Tag Archives: Annual meeting

Museum Society to hold Annual Meeting

The Union County Museum Society announces the organization will host their annual meeting Friday, October 11, at 7 p.m., in the Little White Church. Owned by the museum, the Little White Church is located across Main Street from the museum in Union. The featured speaker is Scott Schroeder.

A dedicated fan and student of local history, with special interest in high school sports, Scott Schroeder was born and raised in Union and attended grade school through high school there. He taught and coached at the high school for 23 years. During the second half of his career he taught US history and government. He has an interest in researching the history of Union schools with an emphasis on sports and activities, including researching school annuals and newspapers. He will also discuss the relationship between the museum and the school, including discarded materials.

During the annual meeting, Mr. Schroeder will tell stories about exceptional Union High School and other county sports teams and their achievements through the decades.

The annual meeting is free and open to the public. Just prior to the presentation, there will be a brief review of the museum season, presented by Sharon Hohstadt, Museum Society Board President, followed by recognition of volunteers, election of board members and a vote to accept the 2020 budget.

Please join us for a pleasant evening and the chance to get to know your museum and the people who work to compile, protect and present the history of Union County.

The Union County Museum Society, a 501(c) (3) non-profit organization, owns and operates the Union County Museum. The Society’s dedicated volunteers handle all aspects of running the museum, from hosting visitors to creating exhibits, accepting and preserving historical items, maintaining and upgrading the buildings and overseeing the business. Your membership in the organization is valued and encouraged.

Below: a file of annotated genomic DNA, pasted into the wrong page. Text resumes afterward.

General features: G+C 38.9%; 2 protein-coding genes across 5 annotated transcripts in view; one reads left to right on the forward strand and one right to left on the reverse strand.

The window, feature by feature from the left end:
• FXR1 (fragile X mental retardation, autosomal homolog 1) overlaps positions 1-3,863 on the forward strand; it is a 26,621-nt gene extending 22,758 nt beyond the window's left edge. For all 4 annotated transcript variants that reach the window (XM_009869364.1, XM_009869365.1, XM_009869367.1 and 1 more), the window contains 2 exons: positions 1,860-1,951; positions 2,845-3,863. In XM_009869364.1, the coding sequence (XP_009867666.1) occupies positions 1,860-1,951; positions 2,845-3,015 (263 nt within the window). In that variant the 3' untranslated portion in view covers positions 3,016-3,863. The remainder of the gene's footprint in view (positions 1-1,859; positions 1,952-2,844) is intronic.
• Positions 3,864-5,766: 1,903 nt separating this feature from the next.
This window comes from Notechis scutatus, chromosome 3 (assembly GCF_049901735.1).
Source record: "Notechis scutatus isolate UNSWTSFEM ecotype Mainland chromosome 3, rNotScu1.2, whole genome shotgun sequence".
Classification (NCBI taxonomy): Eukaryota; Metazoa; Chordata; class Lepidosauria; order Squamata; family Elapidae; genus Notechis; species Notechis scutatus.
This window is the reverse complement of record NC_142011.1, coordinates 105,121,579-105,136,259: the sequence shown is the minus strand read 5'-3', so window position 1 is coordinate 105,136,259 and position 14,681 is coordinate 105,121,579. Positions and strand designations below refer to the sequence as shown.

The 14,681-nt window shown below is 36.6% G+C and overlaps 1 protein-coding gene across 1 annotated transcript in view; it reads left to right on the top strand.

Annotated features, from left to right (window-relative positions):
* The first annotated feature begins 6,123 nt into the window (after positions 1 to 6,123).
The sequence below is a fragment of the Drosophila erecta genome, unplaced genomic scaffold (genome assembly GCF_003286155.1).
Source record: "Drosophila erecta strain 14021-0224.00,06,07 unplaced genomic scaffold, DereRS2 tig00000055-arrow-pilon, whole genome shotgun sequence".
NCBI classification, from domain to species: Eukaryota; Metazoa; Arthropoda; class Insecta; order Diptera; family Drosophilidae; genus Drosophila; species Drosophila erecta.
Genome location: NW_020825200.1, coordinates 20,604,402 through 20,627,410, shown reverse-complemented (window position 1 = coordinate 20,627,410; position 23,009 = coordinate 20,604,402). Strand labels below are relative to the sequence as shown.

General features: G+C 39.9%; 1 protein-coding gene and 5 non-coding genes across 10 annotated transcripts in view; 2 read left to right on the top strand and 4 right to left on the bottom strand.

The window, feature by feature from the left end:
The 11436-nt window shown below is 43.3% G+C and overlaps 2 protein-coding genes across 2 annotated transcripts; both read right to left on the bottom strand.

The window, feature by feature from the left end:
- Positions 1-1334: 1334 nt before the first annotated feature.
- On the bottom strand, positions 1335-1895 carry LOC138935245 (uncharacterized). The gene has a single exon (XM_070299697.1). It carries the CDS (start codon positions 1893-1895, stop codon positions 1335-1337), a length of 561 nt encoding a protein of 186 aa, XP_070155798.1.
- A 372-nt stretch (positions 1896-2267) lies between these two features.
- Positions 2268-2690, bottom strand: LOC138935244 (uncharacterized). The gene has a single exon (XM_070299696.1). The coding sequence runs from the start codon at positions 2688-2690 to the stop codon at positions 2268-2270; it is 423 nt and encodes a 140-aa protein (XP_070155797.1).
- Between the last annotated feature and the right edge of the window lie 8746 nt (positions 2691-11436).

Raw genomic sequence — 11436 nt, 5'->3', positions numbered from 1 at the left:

Union County Museum Announces Annual Meeting Guest Speakers

The Union County Museum Society is pleased to have two guest speakers at their annual meeting this Friday, October 6, at 7 p.m. – Dan Everhart of Restore Oregon and Richard Engeman of Oregon Rediviva. Both gentlemen are visiting Union County as presenters of the Restore Oregon Barn Restoration Workshop, October 7.

Richard Engeman, a history researcher and writer and Restore Oregon volunteer, will talk about how his interest in the history of Oregon’s foodways led him to volunteer with the Oregon Century Farm & Ranch Program, and then with Restore Oregon’s task force on barns and other historic agriculture structures and to help with the annual barn workshop.

“A sense of place has always been important to me,” said Richard. “I look at how the buildings we build reflect our values and interests.” Richard says the red livestock barn at Union Research Station is a noteworthy landmark that is visually striking for those who live near it, and it is a reminder of how things were done in the past. As an evocative link to a former way of life, “don’t you think we should find a way to keep it?!”

Dan Everhart, Preservation Program Manager at Restore Oregon, earned his Masters degree in Historic Preservation from University of Vermont and spent time as the Architectural Historian for the Idaho Department of Transportation and the US Forest Service. He will discuss the status of historic preservation in Union County and talk about Restore Oregon; what they do and who they are.

Founded in 1977, and originally called the Historic Preservation League of Oregon, Restore Oregon is a 501(c) (3) nonprofit organization which advocates for sound preservation policy and legislation. Their mission is to preserve, reuse and pass forward the historic places that create livable communities. Each year, the organization provides statewide educational programming and technical assistance, while working to save the sites and structures featured on their annual list of Oregon’s Most Endangered Places. They hold over 40 conservation easements on historic properties, thereby protecting them in perpetuity. Learn more at www.restoreoregon.org.